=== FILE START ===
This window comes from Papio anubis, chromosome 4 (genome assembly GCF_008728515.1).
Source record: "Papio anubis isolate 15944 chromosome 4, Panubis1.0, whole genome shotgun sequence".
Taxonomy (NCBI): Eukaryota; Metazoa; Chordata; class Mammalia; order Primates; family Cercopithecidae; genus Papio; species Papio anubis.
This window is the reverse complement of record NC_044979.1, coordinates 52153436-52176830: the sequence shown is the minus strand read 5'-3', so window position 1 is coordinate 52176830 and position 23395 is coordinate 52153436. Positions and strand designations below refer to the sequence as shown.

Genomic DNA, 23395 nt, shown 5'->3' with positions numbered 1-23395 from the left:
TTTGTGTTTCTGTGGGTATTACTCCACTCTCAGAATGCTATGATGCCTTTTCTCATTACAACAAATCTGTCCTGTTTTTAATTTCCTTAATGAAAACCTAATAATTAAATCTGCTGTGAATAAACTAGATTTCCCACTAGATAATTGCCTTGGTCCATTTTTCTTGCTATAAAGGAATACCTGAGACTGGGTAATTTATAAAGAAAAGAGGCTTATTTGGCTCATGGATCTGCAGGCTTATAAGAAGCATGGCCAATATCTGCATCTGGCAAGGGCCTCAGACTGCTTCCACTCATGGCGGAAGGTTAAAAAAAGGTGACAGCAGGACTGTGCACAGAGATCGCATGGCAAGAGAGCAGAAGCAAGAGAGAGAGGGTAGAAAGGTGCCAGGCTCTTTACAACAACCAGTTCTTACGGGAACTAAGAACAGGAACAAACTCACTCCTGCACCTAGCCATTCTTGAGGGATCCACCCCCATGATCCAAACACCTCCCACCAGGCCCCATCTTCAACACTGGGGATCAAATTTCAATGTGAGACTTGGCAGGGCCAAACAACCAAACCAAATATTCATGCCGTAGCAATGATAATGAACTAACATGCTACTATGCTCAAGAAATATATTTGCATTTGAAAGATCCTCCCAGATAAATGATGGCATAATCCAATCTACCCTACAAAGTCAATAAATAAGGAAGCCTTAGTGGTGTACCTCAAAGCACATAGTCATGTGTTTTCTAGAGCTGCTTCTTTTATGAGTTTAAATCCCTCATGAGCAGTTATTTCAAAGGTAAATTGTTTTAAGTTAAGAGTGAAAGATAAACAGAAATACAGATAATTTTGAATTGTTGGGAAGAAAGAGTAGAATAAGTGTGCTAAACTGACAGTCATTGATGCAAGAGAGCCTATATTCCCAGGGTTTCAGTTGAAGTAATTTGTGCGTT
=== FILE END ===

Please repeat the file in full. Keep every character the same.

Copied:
This window comes from Papio anubis, chromosome 4 (genome assembly GCF_008728515.1).
Source record: "Papio anubis isolate 15944 chromosome 4, Panubis1.0, whole genome shotgun sequence".
Taxonomy (NCBI): Eukaryota; Metazoa; Chordata; class Mammalia; order Primates; family Cercopithecidae; genus Papio; species Papio anubis.
This window is the reverse complement of record NC_044979.1, coordinates 52153436-52176830: the sequence shown is the minus strand read 5'-3', so window position 1 is coordinate 52176830 and position 23395 is coordinate 52153436. Positions and strand designations below refer to the sequence as shown.

Genomic DNA, 23395 nt, shown 5'->3' with positions numbered 1-23395 from the left:
TTTGTGTTTCTGTGGGTATTACTCCACTCTCAGAATGCTATGATGCCTTTTCTCATTACAACAAATCTGTCCTGTTTTTAATTTCCTTAATGAAAACCTAATAATTAAATCTGCTGTGAATAAACTAGATTTCCCACTAGATAATTGCCTTGGTCCATTTTTCTTGCTATAAAGGAATACCTGAGACTGGGTAATTTATAAAGAAAAGAGGCTTATTTGGCTCATGGATCTGCAGGCTTATAAGAAGCATGGCCAATATCTGCATCTGGCAAGGGCCTCAGACTGCTTCCACTCATGGCGGAAGGTTAAAAAAAGGTGACAGCAGGACTGTGCACAGAGATCGCATGGCAAGAGAGCAGAAGCAAGAGAGAGAGGGTAGAAAGGTGCCAGGCTCTTTACAACAACCAGTTCTTACGGGAACTAAGAACAGGAACAAACTCACTCCTGCACCTAGCCATTCTTGAGGGATCCACCCCCATGATCCAAACACCTCCCACCAGGCCCCATCTTCAACACTGGGGATCAAATTTCAATGTGAGACTTGGCAGGGCCAAACAACCAAACCAAATATTCATGCCGTAGCAATGATAATGAACTAACATGCTACTATGCTCAAGAAATATATTTGCATTTGAAAGATCCTCCCAGATAAATGATGGCATAATCCAATCTACCCTACAAAGTCAATAAATAAGGAAGCCTTAGTGGTGTACCTCAAAGCACATAGTCATGTGTTTTCTAGAGCTGCTTCTTTTATGAGTTTAAATCCCTCATGAGCAGTTATTTCAAAGGTAAATTGTTTTAAGTTAAGAGTGAAAGATAAACAGAAATACAGATAATTTTGAATTGTTGGGAAGAAAGAGTAGAATAAGTGTGCTAAACTGACAGTCATTGATGCAAGAGAGCCTATATTCCCAGGGTTTCAGTTGAAGTAATTTGTGCGTT